Water filtration is a physical process of separating suspended and colloidal particles from waste by passing the water through a granular material. The process of filtration involves straining, settling, and adsorption. As floc passes into the filter, the spaces between the filter grains become clogged, reducing this opening and increasing removal. Some material is removed merely because it settles on a media grain. One of the most important processes is adsorption of the floc onto the surface of individual filter grains. In addition to removing silt and sediment, flock, algae, insect larvae, and any other large elements, filtration also contributes to the removal of bacteria and protozoans such as Giardia lamblia and Cryptosporidium . Some filtration processes are also used for iron and manganese removal.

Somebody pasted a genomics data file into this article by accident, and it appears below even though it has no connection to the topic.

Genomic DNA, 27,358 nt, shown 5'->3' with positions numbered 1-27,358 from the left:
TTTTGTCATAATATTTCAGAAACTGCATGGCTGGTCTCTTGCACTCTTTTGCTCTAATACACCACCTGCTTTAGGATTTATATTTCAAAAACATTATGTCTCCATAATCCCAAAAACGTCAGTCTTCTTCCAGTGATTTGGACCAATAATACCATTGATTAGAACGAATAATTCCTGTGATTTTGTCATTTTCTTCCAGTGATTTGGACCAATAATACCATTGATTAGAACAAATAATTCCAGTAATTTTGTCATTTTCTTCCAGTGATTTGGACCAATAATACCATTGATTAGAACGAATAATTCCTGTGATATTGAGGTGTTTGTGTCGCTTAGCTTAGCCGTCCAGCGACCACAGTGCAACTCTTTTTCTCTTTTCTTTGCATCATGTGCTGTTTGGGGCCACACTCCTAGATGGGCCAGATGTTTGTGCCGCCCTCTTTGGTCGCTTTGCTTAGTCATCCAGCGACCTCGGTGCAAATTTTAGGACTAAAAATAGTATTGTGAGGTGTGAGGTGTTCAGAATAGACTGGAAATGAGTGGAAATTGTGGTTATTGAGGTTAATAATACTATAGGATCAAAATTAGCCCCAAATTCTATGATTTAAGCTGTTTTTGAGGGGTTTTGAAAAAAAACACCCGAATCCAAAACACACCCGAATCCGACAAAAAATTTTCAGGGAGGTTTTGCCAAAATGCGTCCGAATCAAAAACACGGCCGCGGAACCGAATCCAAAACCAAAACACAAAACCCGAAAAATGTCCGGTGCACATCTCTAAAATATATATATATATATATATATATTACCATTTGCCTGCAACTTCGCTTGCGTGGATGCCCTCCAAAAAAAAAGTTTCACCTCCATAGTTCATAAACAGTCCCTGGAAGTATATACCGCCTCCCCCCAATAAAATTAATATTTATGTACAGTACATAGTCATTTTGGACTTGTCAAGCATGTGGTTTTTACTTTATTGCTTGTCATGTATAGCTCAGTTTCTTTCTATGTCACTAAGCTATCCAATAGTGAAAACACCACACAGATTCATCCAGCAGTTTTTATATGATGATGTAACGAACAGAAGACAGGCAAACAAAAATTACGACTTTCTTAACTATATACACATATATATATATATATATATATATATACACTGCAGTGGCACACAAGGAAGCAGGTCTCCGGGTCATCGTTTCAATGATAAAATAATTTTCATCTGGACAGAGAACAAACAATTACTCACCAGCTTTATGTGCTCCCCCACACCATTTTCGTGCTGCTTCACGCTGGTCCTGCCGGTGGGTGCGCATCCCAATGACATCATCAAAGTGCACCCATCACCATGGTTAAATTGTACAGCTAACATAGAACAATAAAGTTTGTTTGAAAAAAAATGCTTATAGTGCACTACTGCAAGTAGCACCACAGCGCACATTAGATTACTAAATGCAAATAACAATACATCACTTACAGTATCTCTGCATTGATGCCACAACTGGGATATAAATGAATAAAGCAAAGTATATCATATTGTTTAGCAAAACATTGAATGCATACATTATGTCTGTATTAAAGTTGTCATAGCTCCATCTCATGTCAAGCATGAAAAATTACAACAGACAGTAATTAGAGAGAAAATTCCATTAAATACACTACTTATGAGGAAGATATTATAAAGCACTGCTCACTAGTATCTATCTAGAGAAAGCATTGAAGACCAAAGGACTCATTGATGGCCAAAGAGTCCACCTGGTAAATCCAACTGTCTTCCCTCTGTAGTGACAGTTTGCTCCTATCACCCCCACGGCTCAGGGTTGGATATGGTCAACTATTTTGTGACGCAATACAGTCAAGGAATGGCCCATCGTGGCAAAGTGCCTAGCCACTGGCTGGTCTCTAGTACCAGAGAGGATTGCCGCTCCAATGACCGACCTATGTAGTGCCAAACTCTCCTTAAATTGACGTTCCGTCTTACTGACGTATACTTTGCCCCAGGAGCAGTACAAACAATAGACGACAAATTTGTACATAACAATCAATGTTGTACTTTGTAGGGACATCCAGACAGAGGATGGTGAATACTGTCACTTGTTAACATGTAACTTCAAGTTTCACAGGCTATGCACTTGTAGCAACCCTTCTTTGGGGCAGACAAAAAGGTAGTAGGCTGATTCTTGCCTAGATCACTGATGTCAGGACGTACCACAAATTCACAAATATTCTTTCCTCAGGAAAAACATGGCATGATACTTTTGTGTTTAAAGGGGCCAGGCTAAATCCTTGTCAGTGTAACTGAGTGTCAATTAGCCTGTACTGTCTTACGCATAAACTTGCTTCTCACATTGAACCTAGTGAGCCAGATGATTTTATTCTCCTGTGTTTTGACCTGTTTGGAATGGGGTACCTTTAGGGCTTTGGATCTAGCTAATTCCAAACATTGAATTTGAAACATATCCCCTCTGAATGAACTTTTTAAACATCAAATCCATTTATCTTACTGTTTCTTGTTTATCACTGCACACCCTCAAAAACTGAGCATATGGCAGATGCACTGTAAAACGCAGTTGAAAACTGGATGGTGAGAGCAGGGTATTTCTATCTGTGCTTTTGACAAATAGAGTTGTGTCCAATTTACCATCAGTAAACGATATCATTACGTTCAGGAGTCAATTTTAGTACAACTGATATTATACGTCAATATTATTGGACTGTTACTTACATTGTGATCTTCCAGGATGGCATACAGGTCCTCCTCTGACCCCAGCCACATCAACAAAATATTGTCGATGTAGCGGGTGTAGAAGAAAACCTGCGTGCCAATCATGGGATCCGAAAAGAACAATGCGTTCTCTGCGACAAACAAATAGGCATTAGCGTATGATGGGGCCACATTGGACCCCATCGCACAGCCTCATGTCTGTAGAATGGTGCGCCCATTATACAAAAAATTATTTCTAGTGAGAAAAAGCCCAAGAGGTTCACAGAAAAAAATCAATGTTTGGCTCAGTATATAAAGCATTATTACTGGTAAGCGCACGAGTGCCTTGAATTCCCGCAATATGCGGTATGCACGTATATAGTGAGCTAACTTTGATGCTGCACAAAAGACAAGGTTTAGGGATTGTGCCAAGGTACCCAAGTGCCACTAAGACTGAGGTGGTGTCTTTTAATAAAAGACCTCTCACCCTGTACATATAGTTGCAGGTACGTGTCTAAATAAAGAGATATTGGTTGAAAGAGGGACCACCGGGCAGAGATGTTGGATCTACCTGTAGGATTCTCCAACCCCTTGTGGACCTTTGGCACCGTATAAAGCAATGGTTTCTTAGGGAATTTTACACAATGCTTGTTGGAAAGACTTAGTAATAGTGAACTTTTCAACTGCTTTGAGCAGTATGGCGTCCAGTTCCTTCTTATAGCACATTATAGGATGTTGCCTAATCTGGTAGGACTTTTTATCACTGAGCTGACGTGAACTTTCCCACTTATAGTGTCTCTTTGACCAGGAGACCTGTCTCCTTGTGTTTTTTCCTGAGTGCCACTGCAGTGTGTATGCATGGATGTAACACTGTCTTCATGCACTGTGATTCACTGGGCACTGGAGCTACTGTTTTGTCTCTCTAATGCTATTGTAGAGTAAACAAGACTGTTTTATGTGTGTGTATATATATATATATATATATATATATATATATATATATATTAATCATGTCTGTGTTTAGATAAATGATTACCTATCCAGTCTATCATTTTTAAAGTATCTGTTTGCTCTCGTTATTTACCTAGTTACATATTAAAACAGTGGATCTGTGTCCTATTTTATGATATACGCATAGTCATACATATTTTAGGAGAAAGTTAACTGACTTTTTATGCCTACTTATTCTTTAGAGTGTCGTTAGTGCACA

The surface water treatment rule (SWTR) specifies four filtration technologies, although SWTR also allows the use of alternate filtration technologies (e.g., cartridge filters). These include slow sand filtration see Figure, rapid sand filtration, pressure filtration, diatomaceous earth filtration, and direct filtration. Of these, all but rapid sand filtration is commonly employed in small water systems that use filtration. Each type of filtration system has advantages and disadvantages. Regardless of the type of filter, however, filtration involves the processes of straining (where particles are captured in the small spaces between filter media grains), sedimentation (where the particles land on top of the grains and stay there), and adsorption (where a chemical attraction occurs between the particles and the surface of the media grains).
FLOW RATE THROUGH A FILTER (gpm)
Flow rate in gpm through a filter can be determined by simply converting the gpd flow rate indicated on the flow meter. The flow rate (gpm) can be calculated by taking the meter flow rate (gpd) and dividing by 1440 min/day, as shown in Equation.
Flow rate gpm=flow rate (gpd) / 1440 min/day
- gpm:gallon per minute
- gpd:gallon per day